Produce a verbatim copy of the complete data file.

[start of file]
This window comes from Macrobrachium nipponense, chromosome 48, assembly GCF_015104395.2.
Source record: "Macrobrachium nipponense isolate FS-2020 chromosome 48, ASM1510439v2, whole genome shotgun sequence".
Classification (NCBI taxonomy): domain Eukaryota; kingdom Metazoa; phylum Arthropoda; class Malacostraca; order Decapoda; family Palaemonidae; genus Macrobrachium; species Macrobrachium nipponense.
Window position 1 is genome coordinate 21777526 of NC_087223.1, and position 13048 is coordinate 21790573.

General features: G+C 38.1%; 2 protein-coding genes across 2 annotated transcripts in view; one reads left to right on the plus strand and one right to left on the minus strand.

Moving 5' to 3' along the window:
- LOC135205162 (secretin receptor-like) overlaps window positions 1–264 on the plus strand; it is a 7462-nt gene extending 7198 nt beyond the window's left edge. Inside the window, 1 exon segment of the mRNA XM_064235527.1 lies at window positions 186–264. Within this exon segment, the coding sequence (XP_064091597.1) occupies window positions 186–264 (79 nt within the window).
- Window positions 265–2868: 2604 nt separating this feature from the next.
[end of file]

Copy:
This window comes from Macrobrachium nipponense, chromosome 48, assembly GCF_015104395.2.
Source record: "Macrobrachium nipponense isolate FS-2020 chromosome 48, ASM1510439v2, whole genome shotgun sequence".
Classification (NCBI taxonomy): domain Eukaryota; kingdom Metazoa; phylum Arthropoda; class Malacostraca; order Decapoda; family Palaemonidae; genus Macrobrachium; species Macrobrachium nipponense.
Window position 1 is genome coordinate 21777526 of NC_087223.1, and position 13048 is coordinate 21790573.

General features: G+C 38.1%; 2 protein-coding genes across 2 annotated transcripts in view; one reads left to right on the plus strand and one right to left on the minus strand.

Moving 5' to 3' along the window:
- LOC135205162 (secretin receptor-like) overlaps window positions 1–264 on the plus strand; it is a 7462-nt gene extending 7198 nt beyond the window's left edge. Inside the window, 1 exon segment of the mRNA XM_064235527.1 lies at window positions 186–264. Within this exon segment, the coding sequence (XP_064091597.1) occupies window positions 186–264 (79 nt within the window).
- Window positions 265–2868: 2604 nt separating this feature from the next.